Comment Blog 28 February, 2019

What makes personal budgets work?

It is a simple concept. Start by enabling someone to work out what package of care, support or services they need, and then provide funding to meet that need. Personalised budgets put power in the hands of the recipients of public services and result in people getting what they agree they need, rather than just whatever was available.

As a member of the Health and Social Care Committee, I want to see people get the best possible public services, delivered in the most appropriate way to meet their needs. As a GP, I’m deeply concerned about the challenges facing our NHS and the need for integrated, personalised public services.

Public services are under intense pressure. Recently, the Committee produced a report on the Long-term funding of adult social care that foresaw a £2.5 billion funding gap for social care in 2020 unless fundamental changes are made to how care is designed and delivered. Other public services, including healthcare, are being strained by a larger population that is living for longer, often with increasingly complex health and care needs. All of this has been recognised in the NHS Long Term Plan and will surely be addressed in the overdue Green Paper on social care.

I am delighted that Reform has researched and assessed how personal budgets fit into these debates. Whilst critically considering the impact of personal budgets in health and social care, this report also looks at how the lessons of personalised public services can be applied more broadly. This includes in areas where personalisation remains somewhat distant and yet could unlock huge improvements for those people reliant upon those services, such as education, unemployment, and ex-offender rehabilitation.

The Government has pursued a strategy of personalised public services for several years now. Despite the slow progress noted in the Committee’s report on Integrated care: organisations, partnerships and systems, we must continue to push for truly personalised public services to propel the health and social care system into the 21st century. Yet the Government must now make the case for personal budgets on the basis of evidence and not principles. We know that a personalised and integrated approach to care can improve outcomes for the service users and enable informed patient choice, where public services work with people, rather than doing things to them. However, as this report shows, we need better evidence around how public services can deliver the best value for money for those funding and using them – the British taxpayers.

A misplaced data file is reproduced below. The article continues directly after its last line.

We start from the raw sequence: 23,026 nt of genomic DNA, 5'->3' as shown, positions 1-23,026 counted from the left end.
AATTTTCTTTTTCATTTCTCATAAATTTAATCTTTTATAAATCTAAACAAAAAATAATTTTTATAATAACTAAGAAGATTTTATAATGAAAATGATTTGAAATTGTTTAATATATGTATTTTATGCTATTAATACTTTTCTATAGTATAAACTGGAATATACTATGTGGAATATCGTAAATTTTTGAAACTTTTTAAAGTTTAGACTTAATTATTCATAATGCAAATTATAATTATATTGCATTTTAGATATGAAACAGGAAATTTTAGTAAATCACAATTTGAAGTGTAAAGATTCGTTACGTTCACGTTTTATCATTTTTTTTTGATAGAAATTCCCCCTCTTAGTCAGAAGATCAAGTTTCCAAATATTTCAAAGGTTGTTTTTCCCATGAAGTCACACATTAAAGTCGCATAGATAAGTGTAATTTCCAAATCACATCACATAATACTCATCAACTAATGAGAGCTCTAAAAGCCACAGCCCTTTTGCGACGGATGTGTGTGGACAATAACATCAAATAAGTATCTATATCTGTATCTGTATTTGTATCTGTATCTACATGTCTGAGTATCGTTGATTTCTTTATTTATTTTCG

Our work in the Health and Social Care Committee remains one of the most important platforms for Parliament’s role in ensuring people are receiving the best public services, delivered in the most appropriate way to meet their needs. We also need the valuable work of think tanks and academics to provide robust analysis and offer external challenge to Government, with new and forward-thinking recommendations. This report provides an insight into the key issues surrounding personal budgets.

I hope you will find the insights within this paper as interesting and useful as I have, and that the Government and policymakers take note of the valuable recommendations it makes.